But if they took the non-debt route to recovery there would be a period of dismay in the housing market and all the businesses that piggyback onto it. It wouldn't last very long and the lower general level of housing costs would be beneficial forever more: people paying less for accommodation could work for less money and would spend more on other things. Business with cheaper labour would compete more effectively in the world and a bigger market share would come to the UK. The benefits of going down the non-debt route are permanent. Ever more borrowing is a temporary high.

Tuesday, 10 September 2013

The Wonga recovery

Yesterday Chancellor George Osborne went to a building site and delivered his recovery speech. He has probably been working on it for months now and could contain himself no-longer. "Crisis over! I've fixed the economy!" he didn't quite crow yesterday.

By George, he's done it!

Two thoughts immediately occur. First, is it true? And second, if it is true isn't 20 months before the next general election too soon to start blowing your own trumpet. Surely the good news needs to be hoarded until closer to the time. Let's face it, if we're on the way up then the news will only get better for the waiting. At the very least he could have waited a couple of months and done it during the Autumn Statement to a packed House of Commons.

And is it true? Well, GDP has gone up by £9 billion in the last quarter, and they only sprayed £35 billion of borrowed money into the economy over the same time period. And employment is up, if you count the five and a half million people on zero-hour contracts as "employed". And house prices are rising - in London at any rate.

Of course, if we really are in recovery then it's time to unwind the £350bn of quantitative easing and raise the base rate from its lowest ever value of 0.5% - isn't it George?

But, no, I don't think he's going to be doing that anytime soon.

Knight to C4

Don't play chess with the Kremlin - they'll sucker punch you every time.

Yesterday John Kerry, US Secretary of State, answered a journalist's question along the lines of what would it take for America not to attack Syria with an offhand remark that Syria would have to hand over all its chemical weapons within a week, and then added, of course Syria won't be doing that.

Bad move!

Russia jumped on the opening and said they would be happy to broker that deal. The Syrian foreign minister piped up that Syria liked the deal as well and before the White House even heard the toilet flushing, their plans to bomb the Syrians back to the Stone Age were being washed down the tubes - well, were somewhat postponed anyway.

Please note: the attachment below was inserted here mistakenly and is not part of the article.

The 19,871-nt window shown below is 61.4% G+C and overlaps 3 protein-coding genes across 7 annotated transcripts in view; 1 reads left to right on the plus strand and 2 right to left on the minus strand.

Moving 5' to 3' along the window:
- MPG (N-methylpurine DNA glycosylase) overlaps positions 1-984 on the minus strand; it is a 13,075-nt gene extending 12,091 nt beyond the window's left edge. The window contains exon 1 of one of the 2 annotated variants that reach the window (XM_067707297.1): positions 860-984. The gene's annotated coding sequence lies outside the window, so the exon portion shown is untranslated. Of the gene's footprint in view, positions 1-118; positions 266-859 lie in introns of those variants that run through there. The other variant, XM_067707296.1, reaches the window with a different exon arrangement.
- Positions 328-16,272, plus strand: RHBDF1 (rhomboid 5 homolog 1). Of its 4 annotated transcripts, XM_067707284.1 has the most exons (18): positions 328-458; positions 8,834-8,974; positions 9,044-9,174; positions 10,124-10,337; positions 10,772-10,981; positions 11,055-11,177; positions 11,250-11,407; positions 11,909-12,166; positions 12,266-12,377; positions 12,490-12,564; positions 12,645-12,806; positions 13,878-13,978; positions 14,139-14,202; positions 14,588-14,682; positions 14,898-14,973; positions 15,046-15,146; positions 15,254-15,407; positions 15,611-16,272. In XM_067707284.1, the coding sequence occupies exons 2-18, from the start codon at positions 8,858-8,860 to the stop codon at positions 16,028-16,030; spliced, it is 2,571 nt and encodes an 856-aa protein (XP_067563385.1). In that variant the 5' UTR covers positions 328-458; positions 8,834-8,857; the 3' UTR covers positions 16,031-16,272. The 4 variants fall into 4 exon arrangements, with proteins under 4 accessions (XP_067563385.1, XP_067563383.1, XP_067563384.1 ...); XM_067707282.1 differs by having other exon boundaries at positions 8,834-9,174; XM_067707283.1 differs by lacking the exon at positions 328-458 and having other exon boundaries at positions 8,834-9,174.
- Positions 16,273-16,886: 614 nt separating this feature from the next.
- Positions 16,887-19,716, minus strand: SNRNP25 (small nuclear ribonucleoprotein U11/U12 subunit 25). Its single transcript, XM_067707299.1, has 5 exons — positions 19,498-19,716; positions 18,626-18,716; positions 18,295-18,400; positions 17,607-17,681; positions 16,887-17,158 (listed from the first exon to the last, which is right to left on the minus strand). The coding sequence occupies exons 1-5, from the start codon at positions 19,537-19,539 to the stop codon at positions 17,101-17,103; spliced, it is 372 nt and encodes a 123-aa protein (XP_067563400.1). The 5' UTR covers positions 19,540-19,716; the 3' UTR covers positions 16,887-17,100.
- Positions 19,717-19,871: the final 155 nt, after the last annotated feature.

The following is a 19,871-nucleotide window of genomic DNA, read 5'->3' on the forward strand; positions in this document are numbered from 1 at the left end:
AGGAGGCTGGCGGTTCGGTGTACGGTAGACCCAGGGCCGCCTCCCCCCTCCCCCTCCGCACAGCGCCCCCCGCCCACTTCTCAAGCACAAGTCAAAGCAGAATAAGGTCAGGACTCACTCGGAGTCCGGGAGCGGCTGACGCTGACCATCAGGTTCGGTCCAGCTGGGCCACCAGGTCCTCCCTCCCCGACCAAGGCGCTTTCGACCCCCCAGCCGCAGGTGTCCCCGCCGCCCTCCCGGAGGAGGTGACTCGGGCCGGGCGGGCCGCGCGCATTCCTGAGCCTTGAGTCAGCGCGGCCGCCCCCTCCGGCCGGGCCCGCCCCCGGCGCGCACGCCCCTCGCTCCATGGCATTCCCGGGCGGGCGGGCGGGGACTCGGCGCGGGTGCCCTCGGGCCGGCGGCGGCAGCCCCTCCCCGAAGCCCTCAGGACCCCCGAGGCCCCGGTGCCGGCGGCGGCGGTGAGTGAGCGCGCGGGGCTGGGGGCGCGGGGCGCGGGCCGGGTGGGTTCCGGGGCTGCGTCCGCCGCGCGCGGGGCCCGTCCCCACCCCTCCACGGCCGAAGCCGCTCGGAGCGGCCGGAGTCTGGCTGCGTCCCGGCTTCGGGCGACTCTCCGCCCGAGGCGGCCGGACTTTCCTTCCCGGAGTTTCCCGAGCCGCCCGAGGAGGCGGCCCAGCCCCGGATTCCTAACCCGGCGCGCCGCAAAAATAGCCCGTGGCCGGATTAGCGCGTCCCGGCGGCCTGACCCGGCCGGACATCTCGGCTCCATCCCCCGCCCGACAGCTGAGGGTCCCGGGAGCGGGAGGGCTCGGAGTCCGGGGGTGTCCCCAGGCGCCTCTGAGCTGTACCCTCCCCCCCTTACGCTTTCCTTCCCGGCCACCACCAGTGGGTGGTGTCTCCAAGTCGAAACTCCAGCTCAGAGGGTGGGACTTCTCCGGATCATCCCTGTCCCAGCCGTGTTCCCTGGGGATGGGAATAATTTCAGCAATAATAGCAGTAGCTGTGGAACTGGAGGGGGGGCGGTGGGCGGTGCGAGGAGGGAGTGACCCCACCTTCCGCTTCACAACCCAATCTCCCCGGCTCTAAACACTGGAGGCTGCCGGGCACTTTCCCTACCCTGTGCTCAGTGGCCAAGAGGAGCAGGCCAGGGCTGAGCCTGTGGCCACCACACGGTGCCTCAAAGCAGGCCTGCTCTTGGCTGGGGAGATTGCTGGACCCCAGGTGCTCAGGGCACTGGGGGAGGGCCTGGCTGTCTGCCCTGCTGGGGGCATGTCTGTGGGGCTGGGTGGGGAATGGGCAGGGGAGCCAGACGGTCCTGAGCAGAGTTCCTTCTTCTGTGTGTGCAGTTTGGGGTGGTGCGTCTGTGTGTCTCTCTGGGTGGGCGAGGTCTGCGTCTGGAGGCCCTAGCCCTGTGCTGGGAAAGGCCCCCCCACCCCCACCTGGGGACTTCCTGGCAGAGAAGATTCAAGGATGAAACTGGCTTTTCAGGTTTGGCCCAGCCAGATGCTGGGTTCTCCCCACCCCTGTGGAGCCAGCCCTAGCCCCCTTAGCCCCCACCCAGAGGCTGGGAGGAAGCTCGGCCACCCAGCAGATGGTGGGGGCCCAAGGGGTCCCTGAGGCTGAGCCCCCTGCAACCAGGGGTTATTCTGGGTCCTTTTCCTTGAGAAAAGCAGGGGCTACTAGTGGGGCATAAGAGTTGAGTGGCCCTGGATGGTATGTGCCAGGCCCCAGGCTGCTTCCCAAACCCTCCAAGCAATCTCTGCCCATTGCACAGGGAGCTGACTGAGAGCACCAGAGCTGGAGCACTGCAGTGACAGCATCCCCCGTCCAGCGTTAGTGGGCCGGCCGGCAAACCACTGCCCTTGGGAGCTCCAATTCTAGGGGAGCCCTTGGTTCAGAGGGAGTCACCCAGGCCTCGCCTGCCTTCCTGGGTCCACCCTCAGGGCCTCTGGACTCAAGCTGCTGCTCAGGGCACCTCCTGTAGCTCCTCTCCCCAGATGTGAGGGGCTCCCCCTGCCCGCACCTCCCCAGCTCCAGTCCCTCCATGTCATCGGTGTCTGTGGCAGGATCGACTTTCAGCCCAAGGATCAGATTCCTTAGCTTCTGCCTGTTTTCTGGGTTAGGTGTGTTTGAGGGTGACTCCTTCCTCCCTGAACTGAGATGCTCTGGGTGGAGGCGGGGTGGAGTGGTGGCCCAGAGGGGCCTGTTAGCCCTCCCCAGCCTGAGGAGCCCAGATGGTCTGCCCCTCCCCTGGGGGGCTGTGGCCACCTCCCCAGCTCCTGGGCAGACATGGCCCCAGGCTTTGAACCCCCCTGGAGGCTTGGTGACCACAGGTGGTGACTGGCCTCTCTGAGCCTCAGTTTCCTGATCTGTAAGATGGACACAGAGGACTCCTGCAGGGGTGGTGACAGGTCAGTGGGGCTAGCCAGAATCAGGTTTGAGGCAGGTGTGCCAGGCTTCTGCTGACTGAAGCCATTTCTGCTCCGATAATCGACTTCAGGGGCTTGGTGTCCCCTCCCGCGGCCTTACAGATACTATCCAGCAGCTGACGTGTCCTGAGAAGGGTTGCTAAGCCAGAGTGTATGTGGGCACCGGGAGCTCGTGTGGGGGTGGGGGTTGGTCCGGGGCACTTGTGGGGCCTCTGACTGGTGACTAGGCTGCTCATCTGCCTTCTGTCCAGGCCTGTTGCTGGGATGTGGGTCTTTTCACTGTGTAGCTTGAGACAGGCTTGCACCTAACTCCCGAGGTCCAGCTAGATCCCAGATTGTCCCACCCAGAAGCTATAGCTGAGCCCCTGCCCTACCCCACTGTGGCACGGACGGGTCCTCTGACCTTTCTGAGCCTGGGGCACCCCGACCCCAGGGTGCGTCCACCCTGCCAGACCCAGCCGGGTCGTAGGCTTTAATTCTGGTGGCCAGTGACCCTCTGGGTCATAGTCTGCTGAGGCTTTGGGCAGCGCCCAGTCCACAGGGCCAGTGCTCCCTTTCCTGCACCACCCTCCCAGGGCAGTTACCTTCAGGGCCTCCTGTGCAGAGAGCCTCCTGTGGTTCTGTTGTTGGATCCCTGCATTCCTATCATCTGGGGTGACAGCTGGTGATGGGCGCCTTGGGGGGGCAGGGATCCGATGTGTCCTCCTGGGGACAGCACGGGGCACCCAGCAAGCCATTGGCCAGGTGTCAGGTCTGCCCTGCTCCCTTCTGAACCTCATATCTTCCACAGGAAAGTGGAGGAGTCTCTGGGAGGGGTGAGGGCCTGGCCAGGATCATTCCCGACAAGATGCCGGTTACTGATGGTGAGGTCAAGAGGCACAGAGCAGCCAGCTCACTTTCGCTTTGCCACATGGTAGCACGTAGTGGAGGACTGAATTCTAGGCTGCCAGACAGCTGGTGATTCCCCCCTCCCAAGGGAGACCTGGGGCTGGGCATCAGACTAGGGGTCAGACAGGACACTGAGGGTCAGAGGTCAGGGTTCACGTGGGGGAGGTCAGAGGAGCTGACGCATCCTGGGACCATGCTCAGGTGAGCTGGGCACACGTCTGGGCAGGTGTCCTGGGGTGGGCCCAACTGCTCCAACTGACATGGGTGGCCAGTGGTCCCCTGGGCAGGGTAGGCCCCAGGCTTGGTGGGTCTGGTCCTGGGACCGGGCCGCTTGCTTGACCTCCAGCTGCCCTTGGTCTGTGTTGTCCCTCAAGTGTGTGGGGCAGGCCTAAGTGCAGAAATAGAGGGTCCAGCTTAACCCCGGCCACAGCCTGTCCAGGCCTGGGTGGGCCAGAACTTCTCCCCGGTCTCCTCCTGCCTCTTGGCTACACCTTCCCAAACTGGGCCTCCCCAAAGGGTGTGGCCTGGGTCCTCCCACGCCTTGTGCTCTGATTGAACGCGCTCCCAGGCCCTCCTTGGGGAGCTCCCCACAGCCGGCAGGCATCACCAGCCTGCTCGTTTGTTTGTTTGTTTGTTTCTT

Nice move by the Russians. Tactically superior to the previous, "you attack Syria and we'll attack Saudi," which the Americans were not believing.

So now everyone can take a breather while some sort of handover plan is worked out: who will take custody of the weapons; who will inspect to ensure all the weapons are handed over; where will the weapons be taken, or can they be destroyed in-situ; who will inspect the destruction? There is a lot of detail to be worked out - and war machines are notoriously expensive to keep cocked at def con zero. Before long the boss has to say, "stand down guys, it's not going to be any day soon."

And it has to be said that the Syrian rebels are conspicuously failing to play the Great Game competently.  First it was a rebel leader eating a fallen regime soldier's heart in a YouTube video, and now they have gone and attacked a Christian village, killed a bunch of people and told the rest to convert to Islam or get beheaded. Way to go guys - that's really not going to sway the Yanks to your side!

Most Americans are already pretty unconcerned about who runs Syria. Getting them riled enough to want to intervene is a challenge. It's really only the Israeli and Saudi lobbies that are making the running here. They want the regime gone. Israel because the regime is pro-Iran and Hezbollah, and Saudi because the regime is Shia-aligned and they are Sunni (you will recall that Al Quaeda is Sunni - Bin Liner was a Saudi born and bred.)

The Russians support the regime because it gives them a navy port in the Mediterranean (they also  have Sevastopol but the Ukrainians are getting antsy about them using that) and if the regime fell and was replaced with a bunch of Sunnis it would swing yet another Gulf country into the American camp.

So, American military action has been stalled for now, a few days have been bought, but the game goes on - it's not mate yet.